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FASEB J. 2003 Jul;17(10):1298-300. Epub 2003 May 8.

A selective inhibitor of inducible nitric oxide synthase inhibits exhaled breath nitric oxide in healthy volunteers and asthmatics.

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Clinical Studies Unit, National Heart and Lung Institute (NHLI), Imperial College, London, UK.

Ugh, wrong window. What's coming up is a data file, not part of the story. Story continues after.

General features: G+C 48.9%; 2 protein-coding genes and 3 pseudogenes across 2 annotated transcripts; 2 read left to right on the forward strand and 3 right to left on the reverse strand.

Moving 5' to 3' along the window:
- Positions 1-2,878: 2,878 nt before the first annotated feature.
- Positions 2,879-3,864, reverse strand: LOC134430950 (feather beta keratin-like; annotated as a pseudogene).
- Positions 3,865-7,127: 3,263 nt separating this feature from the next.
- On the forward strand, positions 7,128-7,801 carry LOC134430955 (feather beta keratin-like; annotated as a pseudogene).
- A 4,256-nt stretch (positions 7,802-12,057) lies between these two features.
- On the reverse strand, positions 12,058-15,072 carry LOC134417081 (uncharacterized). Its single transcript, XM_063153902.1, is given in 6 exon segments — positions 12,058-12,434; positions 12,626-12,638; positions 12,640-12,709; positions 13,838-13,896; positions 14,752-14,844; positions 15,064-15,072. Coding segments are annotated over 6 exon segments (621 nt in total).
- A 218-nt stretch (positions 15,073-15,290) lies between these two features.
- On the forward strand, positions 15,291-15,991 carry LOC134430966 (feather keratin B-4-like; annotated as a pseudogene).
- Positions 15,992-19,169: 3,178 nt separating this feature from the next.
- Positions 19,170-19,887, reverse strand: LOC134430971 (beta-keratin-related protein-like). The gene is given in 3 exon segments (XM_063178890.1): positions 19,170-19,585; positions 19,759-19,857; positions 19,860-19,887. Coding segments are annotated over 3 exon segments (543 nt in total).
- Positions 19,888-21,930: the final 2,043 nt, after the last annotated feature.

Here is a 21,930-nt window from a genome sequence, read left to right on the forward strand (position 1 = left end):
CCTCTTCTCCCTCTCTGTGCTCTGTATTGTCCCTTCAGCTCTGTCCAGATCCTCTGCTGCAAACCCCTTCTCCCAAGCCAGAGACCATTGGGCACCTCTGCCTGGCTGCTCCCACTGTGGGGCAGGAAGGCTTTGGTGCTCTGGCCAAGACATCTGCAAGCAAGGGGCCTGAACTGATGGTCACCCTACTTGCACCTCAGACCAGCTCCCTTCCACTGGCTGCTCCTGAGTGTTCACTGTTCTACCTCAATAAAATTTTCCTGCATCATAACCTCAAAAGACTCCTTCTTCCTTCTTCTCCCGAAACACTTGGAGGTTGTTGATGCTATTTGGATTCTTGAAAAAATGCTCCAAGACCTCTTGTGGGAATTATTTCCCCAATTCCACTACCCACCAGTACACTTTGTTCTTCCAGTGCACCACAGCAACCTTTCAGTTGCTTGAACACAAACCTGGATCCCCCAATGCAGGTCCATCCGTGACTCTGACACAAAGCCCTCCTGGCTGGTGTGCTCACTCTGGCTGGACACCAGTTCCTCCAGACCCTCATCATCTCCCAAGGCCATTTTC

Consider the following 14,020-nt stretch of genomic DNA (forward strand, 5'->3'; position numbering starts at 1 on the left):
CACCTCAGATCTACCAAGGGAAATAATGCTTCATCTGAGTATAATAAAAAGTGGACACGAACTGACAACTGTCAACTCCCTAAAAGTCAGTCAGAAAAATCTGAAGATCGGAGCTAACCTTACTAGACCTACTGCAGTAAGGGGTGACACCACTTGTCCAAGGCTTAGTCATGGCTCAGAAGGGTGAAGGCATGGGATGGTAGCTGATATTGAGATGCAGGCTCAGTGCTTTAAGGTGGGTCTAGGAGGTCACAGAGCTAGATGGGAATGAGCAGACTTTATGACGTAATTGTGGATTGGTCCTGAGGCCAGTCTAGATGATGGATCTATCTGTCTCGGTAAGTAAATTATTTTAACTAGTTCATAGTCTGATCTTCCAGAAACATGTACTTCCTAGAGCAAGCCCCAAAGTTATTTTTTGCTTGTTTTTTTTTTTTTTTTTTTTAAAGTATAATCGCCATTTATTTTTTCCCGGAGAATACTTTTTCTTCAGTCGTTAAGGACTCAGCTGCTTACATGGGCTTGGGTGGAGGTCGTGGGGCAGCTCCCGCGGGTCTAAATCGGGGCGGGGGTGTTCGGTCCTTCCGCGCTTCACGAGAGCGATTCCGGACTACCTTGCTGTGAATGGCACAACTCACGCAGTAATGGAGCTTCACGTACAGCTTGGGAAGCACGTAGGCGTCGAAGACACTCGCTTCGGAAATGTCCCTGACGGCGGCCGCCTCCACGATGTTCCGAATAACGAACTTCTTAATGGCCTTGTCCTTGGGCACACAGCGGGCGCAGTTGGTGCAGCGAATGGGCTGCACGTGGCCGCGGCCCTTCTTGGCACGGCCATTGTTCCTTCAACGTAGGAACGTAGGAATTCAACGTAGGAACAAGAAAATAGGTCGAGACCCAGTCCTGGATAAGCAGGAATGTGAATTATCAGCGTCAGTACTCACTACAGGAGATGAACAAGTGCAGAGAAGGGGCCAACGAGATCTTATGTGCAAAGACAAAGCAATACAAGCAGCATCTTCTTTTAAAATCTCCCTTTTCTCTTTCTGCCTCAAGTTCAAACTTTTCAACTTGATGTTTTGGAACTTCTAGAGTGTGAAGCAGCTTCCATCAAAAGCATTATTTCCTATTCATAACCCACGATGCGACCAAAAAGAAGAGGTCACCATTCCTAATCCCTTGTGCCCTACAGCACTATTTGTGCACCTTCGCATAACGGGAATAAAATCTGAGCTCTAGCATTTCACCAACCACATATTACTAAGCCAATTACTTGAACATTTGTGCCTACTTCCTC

The inducible isoenzyme of nitric oxide synthase (iNOS) generates nitric oxide (NO) in inflammatory diseases such as asthma. The prodrug L-N6-(1-iminoethyl)lysine 5-tetrazole amide (SC-51) is rapidly converted in vivo to the active metabolite L-N6-(1-iminoethyl)lysine (L-NIL). Initially, we performed in vitro experiments in human primary airway epithelial cells to demonstrate that L-NIL causes inhibition of iNOS. In a randomized double-blind placebo-controlled crossover trial, SC-51 was administered as a single oral dose (20 or 200 mg) in separate cohorts of healthy volunteers (two groups of n=12) and mild asthmatic patients (two groups of n=12). SC-51 (200 mg) reduced exhaled breath NO levels to <2 ppb in both healthy volunteers (P<0.001) and mild asthmatics (P<0.001) within 15 min, representing >90% inhibition of baseline levels of NO in asthmatic patients, with the effects lasting at least 72 h. There were no significant effects on blood pressure, pulse rate, or respiratory function (FEV1). This study demonstrates that an inhibitor of iNOS produces marked inhibition of exhaled breath NO in normal and asthmatic subjects without producing the side effects observed following the systemic administration of non-selective NOS inhibitors, and thus provides support for the potential use of iNOS inhibitors to treat a range of inflammatory clinical disorders.

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